If you live in Florida, you are likely familiar with our seasons: tourist, summer and hurricane.
Each year hurricane season begins June 1 and lasts five months, with peak season occurring between Aug. and Oct. Bringing powerful winds and torrential rain, hurricanes are said to be the most violent storms on Earth. Even low category storms can often lead to the loss of essential services such as electricity, water, gas and communication channels. If outages are prolonged, they can potentially impact health and safety.
Given the sunshine state, according to National Oceanic and Atmospheric Administration (NOAA), has sustained an astonishing 40% of all U.S. hurricanes, with 120 hits and 37 major hits, everyone should develop a hurricane preparedness plan. A plan is especially crucial for those with chronic health conditions, disabilities and seniors who have complex needs. These individuals not only need to prepare for the storm but should consider the days following as recovery could be delayed.
If you are an older adult, managing a chronic condition or disability or are a caretaker, the following tips should be considered when creating your hurricane preparedness plan.
Tip 1: Create a shelter plan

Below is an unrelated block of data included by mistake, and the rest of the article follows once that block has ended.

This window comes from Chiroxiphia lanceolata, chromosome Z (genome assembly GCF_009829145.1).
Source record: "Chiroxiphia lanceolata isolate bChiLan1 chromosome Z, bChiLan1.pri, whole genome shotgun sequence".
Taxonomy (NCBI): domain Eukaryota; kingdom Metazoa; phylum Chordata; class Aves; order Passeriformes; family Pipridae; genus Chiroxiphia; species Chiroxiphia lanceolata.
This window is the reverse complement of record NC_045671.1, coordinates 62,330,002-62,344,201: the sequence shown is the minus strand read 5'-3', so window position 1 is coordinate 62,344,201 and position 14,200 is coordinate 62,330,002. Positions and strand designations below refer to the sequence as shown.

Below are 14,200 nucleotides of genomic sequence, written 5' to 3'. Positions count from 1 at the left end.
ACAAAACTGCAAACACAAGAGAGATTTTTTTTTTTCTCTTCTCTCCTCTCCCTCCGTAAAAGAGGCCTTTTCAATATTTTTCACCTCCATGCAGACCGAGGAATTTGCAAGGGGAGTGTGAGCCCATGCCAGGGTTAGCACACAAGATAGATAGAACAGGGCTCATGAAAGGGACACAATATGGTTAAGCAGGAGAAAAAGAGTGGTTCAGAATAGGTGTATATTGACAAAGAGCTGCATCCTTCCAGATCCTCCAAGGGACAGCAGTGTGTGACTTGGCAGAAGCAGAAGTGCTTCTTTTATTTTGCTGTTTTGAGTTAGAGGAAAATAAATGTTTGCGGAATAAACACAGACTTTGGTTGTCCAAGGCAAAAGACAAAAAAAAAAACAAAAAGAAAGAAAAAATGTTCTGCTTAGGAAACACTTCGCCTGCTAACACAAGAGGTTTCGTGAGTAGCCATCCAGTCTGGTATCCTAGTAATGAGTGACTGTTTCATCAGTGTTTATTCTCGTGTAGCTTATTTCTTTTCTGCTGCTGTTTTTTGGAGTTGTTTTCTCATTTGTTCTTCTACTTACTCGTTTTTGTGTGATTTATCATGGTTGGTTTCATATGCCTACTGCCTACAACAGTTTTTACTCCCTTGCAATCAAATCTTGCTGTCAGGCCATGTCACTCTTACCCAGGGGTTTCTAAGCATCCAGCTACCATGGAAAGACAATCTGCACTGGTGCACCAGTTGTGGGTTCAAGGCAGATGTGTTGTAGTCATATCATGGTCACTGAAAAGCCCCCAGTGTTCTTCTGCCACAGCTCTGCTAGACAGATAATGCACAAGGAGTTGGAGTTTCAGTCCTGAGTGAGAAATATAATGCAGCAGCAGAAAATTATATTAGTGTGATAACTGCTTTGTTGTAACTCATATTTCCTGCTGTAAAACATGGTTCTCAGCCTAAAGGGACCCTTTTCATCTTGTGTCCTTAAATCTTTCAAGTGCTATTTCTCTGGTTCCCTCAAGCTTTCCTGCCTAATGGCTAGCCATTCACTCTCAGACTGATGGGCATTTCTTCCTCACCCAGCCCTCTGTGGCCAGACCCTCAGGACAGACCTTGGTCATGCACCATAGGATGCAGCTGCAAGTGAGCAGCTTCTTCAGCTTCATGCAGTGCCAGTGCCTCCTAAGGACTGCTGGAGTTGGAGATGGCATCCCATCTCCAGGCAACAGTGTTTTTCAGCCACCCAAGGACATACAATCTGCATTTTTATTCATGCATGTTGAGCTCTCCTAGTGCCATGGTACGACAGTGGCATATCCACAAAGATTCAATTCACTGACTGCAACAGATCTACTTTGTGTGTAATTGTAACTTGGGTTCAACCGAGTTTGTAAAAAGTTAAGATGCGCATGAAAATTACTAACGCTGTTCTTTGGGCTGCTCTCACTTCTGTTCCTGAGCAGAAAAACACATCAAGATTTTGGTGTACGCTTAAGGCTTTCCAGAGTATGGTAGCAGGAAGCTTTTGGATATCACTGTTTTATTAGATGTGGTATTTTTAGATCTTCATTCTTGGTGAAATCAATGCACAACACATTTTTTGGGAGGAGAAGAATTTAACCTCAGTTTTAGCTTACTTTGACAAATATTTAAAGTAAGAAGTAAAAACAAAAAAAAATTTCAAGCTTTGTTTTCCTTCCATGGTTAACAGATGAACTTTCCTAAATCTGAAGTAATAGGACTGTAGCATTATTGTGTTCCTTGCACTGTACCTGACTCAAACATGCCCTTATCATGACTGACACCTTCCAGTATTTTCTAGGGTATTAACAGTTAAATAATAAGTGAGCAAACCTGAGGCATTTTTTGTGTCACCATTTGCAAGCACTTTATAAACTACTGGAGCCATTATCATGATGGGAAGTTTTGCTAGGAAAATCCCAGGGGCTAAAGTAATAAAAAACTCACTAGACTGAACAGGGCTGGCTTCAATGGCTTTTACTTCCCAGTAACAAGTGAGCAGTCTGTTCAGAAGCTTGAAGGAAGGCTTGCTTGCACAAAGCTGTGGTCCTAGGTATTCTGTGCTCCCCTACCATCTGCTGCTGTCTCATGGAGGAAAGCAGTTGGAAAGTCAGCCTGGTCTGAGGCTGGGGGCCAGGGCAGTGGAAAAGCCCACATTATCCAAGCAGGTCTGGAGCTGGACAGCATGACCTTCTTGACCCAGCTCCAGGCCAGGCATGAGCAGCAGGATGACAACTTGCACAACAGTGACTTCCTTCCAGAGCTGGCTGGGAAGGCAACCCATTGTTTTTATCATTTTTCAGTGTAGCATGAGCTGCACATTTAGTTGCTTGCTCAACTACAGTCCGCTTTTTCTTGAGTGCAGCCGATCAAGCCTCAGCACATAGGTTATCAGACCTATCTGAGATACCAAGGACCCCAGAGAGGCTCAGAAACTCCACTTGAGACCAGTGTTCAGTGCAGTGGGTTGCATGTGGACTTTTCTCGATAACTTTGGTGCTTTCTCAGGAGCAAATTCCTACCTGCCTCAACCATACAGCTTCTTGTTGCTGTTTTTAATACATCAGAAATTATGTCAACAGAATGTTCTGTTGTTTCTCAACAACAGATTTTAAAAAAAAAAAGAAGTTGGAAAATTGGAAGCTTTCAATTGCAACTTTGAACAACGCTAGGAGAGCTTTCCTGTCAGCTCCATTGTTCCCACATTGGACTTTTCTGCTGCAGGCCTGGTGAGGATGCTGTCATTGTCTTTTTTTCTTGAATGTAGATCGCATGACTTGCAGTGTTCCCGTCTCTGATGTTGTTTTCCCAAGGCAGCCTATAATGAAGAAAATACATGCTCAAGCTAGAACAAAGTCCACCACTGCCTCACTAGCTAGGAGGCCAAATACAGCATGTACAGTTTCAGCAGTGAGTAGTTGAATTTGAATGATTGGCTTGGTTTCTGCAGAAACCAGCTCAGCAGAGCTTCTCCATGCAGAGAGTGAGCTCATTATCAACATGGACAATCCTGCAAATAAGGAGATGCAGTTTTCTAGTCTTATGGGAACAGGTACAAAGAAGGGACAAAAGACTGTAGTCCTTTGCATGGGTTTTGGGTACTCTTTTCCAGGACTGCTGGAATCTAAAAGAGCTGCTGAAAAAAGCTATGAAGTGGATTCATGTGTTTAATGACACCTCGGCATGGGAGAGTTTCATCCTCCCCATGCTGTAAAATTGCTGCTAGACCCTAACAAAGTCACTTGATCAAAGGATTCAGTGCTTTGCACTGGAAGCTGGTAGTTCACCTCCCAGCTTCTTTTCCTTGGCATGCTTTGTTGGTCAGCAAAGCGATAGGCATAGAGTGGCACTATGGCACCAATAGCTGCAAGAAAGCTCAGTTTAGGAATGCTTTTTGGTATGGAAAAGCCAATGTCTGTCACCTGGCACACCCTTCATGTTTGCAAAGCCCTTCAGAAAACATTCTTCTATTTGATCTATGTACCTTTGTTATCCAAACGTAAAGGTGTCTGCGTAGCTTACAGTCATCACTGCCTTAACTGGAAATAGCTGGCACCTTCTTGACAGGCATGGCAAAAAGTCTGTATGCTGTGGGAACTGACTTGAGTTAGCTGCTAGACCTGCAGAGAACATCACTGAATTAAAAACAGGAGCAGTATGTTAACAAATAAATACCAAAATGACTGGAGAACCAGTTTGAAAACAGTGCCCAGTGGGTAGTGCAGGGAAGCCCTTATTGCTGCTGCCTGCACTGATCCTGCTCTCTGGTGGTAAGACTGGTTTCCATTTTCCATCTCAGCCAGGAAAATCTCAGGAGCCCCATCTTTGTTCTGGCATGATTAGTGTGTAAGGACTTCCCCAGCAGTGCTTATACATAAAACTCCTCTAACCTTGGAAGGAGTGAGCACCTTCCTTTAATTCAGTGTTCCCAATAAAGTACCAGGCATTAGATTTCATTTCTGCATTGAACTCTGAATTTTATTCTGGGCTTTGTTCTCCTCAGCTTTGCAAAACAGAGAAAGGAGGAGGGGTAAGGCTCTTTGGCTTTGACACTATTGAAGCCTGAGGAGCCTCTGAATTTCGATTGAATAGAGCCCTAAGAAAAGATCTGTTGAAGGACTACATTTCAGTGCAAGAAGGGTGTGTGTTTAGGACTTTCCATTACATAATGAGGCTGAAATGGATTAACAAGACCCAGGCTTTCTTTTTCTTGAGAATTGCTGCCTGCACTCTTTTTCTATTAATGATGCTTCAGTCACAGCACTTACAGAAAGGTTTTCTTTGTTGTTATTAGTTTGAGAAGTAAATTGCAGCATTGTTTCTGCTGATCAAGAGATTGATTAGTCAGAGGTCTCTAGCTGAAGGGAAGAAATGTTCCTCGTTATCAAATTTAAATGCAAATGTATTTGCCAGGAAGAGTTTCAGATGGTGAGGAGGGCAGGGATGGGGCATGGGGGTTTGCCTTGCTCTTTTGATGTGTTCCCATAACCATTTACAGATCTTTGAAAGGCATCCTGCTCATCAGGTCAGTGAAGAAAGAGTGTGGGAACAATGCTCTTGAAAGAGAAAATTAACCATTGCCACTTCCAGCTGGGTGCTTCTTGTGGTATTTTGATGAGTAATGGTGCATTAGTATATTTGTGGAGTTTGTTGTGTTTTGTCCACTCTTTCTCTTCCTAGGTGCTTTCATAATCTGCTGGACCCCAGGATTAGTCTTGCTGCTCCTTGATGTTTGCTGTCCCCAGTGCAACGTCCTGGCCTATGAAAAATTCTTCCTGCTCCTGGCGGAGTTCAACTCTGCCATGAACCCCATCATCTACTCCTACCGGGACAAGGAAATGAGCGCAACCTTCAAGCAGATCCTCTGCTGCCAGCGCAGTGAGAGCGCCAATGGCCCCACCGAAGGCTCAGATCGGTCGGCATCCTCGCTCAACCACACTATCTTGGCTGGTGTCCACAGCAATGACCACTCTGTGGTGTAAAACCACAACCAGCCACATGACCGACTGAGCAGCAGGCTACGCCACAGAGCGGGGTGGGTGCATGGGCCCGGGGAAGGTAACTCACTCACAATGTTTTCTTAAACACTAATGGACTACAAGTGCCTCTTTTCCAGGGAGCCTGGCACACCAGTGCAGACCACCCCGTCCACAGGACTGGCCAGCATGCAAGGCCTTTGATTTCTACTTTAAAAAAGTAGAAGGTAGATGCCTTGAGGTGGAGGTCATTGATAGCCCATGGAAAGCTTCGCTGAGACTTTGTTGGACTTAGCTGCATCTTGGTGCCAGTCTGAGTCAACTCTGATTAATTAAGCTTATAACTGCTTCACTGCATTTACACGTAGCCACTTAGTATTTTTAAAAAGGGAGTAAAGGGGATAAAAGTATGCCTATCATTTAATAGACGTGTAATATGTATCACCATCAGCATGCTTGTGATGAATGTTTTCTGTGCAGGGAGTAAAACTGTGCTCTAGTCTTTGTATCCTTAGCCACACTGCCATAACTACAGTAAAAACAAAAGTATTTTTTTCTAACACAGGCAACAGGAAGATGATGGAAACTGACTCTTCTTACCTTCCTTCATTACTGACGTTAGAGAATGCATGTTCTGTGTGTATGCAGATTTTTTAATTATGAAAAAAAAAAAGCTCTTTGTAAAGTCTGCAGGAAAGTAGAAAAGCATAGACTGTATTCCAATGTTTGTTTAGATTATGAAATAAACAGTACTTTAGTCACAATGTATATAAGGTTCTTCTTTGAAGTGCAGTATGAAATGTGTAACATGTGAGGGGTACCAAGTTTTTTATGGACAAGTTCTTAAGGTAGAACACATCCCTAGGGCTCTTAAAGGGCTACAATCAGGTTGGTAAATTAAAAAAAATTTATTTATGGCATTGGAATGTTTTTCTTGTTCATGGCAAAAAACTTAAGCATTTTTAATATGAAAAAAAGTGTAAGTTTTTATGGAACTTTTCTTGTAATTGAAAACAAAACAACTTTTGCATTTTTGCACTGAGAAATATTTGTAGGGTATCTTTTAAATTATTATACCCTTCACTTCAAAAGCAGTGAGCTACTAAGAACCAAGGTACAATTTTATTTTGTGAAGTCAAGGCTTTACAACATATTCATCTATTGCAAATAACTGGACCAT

Should I stay or should I go? If a hurricane strikes, will you be able to safely shelter in place? Now is the time to discuss shelter and evacuation options with family and friends, especially if you cannot evacuate on your own or if you rely on medical equipment that requires electricity.
Evacuate. If possible, evacuate with family, friends or to a motel outside of the storm area. Let family and friends know your evacuation plan.
Transportation. If you require transportation or accessible transportation to go to an emergency shelter, you should work with local County services to identify public transportation, paratransit or private accessible options.
Special Needs Shelter. If you are medically stable but require help with basic tasks or rely on an electronic medical device, or on oxygen, and have no other evacuation options, you may be eligible to evacuate to a Special Needs Shelter at no cost. Contact your local Emergency Management office, or Health Department for eligibility and to complete the required pre-registration. County and Health Department staff will conduct a review of your situation to determine whether or not the shelter is suitable for your unique medical needs.
Tip 2: Create a medical plan
Medical care. If you receive regular medical treatment for a chronic health condition such as chemotherapy or dialysis, talk to your provider about a backup plan. Also, work with your care team to outline your current treatment plan in case you need to seek medical treatment from your evacuated location.
Medications. Be sure to have at least two weeks’ supply of prescriptions. According to Florida law, you can obtain a 30-day refill on your prescription medication, even if you just had a refill, when you live in a county that: